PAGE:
This is my twelfth Christmas without a partner, and yet… I’m happy this year. I have gone to some fun parties, attended a holiday variety show last night, am seeing my favorite band tonight, and am going to another holiday show tomorrow night with a bunch of friends. My mom is coming in town and we’ll be visiting several fancy restaurants. I’ve even swung some days off (my company only gives us one day off for Christmas and since it doesn’t slow down at the workplace, I’ve had some extremely stressful holiday seasons in the past).
I really felt a sea change in my attitude this year. Instead of thinking about everything I didn’t have for yet another year in a row, I found myself looking forward to all the things I was going to do. In essence, it gets better, but I love this Gateway Women post, because it makes such good points about acknowledging one’s grief:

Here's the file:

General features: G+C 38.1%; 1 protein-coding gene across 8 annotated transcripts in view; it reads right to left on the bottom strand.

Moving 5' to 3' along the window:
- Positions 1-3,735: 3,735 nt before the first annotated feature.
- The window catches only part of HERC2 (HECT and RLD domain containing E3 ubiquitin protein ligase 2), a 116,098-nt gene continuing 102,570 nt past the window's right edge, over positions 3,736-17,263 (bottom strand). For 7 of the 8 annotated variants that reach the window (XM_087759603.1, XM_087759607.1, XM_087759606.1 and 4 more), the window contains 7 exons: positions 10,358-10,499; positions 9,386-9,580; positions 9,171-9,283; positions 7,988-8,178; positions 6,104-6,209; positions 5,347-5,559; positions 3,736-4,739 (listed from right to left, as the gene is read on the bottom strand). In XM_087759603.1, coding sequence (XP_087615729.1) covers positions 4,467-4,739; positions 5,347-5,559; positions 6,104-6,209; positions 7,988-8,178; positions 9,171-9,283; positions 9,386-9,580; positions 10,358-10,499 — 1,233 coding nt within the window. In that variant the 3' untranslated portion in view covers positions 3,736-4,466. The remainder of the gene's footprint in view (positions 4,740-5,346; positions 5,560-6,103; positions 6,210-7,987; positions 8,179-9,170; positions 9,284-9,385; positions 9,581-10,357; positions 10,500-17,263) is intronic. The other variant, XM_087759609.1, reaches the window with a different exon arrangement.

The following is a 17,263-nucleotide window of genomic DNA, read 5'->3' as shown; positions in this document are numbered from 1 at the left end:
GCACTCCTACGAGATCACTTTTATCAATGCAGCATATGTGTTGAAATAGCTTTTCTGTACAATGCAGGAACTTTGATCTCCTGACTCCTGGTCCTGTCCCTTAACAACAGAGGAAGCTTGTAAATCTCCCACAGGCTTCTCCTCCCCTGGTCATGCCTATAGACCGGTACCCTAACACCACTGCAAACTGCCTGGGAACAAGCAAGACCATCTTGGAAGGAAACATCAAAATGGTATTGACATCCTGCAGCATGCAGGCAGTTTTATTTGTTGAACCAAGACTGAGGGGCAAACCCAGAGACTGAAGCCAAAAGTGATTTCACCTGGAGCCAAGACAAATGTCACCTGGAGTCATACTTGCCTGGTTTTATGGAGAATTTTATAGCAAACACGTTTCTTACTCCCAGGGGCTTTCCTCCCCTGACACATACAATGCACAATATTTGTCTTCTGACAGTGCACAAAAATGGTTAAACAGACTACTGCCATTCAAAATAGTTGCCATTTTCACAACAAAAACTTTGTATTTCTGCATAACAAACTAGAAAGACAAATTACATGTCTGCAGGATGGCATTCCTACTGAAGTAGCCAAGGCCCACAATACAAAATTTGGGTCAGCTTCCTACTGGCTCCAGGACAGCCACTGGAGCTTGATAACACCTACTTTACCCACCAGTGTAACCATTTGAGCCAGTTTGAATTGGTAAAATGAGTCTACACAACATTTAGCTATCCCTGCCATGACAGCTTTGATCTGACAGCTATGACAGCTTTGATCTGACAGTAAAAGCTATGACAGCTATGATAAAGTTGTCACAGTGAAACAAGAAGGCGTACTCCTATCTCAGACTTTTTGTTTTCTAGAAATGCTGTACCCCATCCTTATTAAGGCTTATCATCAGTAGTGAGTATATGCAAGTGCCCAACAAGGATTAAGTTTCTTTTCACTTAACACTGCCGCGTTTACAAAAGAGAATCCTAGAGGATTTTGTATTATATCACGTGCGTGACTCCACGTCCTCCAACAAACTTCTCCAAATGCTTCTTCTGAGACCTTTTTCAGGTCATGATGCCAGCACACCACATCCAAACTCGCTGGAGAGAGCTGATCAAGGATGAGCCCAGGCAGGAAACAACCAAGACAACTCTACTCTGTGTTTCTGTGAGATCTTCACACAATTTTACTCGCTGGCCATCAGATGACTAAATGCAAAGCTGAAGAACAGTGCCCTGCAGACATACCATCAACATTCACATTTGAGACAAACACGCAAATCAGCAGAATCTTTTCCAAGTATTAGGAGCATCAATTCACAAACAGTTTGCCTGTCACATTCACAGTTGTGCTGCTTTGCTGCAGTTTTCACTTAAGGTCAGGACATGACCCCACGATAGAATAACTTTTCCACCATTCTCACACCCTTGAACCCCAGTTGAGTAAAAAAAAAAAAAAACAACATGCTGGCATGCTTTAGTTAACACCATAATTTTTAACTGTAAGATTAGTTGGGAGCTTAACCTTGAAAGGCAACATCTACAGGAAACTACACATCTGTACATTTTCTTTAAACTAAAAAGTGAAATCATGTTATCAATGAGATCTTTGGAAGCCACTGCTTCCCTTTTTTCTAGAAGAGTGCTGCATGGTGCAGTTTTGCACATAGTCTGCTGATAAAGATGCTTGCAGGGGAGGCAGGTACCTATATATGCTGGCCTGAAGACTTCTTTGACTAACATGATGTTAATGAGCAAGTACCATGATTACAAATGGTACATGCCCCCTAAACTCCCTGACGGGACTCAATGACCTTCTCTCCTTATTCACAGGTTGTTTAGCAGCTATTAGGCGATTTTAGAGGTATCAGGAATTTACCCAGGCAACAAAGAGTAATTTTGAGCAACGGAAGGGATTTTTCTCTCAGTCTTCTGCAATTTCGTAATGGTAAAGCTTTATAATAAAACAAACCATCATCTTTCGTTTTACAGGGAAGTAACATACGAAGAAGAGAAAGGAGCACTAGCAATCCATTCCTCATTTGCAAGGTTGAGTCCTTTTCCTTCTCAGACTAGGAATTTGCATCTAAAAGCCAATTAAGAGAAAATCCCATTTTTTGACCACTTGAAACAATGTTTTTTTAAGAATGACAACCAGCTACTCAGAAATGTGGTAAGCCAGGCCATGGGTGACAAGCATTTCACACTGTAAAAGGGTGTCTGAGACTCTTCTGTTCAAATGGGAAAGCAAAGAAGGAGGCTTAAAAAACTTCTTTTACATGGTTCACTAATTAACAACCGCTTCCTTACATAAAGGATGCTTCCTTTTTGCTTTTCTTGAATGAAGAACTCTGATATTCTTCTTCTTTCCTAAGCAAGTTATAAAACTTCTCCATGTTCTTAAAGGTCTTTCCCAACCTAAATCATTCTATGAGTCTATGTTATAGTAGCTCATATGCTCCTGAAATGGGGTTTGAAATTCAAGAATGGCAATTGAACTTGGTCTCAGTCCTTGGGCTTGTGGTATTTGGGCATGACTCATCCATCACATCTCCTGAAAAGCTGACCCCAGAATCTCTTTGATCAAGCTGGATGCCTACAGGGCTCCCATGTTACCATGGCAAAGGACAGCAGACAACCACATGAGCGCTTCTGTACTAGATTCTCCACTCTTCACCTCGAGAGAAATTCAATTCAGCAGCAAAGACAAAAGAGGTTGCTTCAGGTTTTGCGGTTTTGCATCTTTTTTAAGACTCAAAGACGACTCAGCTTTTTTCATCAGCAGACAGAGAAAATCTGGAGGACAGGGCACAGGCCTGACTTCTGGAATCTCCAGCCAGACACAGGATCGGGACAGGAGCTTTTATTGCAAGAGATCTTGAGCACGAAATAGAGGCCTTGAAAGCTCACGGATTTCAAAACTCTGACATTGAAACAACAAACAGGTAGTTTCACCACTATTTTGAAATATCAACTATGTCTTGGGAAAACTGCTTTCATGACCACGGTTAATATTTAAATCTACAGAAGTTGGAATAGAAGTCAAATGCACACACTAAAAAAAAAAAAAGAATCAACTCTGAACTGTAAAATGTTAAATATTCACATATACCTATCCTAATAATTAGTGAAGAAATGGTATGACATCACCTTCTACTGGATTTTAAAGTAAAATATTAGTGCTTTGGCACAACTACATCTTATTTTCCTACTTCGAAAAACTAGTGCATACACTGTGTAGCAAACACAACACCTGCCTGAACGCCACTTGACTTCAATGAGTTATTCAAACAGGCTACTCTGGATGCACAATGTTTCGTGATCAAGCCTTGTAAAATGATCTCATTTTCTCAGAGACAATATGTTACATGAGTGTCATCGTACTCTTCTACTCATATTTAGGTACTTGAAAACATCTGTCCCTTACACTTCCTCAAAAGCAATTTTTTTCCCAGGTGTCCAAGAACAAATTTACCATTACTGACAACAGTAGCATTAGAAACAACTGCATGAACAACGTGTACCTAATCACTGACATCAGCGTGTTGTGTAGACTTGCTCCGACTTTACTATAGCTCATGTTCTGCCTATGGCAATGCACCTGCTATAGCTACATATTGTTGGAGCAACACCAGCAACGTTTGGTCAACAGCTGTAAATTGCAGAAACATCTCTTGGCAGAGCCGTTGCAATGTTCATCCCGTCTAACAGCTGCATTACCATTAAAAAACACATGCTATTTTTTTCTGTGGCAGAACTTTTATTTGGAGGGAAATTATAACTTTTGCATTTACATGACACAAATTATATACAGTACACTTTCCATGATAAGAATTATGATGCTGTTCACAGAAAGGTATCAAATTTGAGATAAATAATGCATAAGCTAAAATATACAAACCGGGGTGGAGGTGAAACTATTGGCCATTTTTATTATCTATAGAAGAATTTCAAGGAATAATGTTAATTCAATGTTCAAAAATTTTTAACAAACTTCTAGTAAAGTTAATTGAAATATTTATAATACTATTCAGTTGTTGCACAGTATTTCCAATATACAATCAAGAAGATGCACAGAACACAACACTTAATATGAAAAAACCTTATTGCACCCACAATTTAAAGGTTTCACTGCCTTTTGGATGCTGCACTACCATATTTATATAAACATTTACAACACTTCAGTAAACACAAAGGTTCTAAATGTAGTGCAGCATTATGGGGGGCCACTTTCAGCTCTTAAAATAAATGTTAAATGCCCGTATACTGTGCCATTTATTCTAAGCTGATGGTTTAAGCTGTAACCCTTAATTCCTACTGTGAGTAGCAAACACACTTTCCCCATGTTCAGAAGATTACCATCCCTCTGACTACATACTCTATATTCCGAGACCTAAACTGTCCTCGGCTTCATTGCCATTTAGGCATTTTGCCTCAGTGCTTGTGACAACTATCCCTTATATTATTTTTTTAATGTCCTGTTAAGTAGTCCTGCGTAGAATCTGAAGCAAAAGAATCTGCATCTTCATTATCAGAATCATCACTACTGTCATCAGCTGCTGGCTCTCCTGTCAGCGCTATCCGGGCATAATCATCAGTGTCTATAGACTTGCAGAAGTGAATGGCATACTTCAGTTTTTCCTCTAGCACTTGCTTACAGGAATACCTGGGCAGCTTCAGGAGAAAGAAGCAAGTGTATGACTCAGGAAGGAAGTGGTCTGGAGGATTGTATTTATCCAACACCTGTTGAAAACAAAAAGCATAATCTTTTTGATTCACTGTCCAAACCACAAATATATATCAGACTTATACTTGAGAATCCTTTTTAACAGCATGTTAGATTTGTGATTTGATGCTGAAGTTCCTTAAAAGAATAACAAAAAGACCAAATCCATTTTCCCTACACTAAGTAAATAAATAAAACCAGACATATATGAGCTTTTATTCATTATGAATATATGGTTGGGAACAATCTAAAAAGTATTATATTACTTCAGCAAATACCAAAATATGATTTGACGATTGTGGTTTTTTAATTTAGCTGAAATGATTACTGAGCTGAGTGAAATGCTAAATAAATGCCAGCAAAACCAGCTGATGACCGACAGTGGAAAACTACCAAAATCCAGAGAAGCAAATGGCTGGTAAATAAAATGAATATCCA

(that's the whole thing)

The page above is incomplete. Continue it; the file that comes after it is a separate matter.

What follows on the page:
Some of the really hard to manage feelings that come up around Christmas-time are some of the hardest human emotions to deal with – feelings of worthlessness, inferiority, anger, loneliness, futility, isolation and depression. At a time when everyone else seems to be getting into the holiday spirit, feelings like this can make us feel like freaks. However, what these feelings may point to is not that you are a miserable old humbug but that you are grieving. Because we live in a culture that neither recognises nor acknowledges the right of childless women to grieve, we often don’t realise ourselves that that’s what’s going on. If you had lost your family through a tragic accident, nobody (including yourself) would expect you to be able to join in the Christmas celebrations until you had fully grieved your shocking loss. And, frankly, nobody (including yourself) would ever expect Christmas to be slam-dunk easy for you. Our children are, or were, real to us. And we grieve their absence.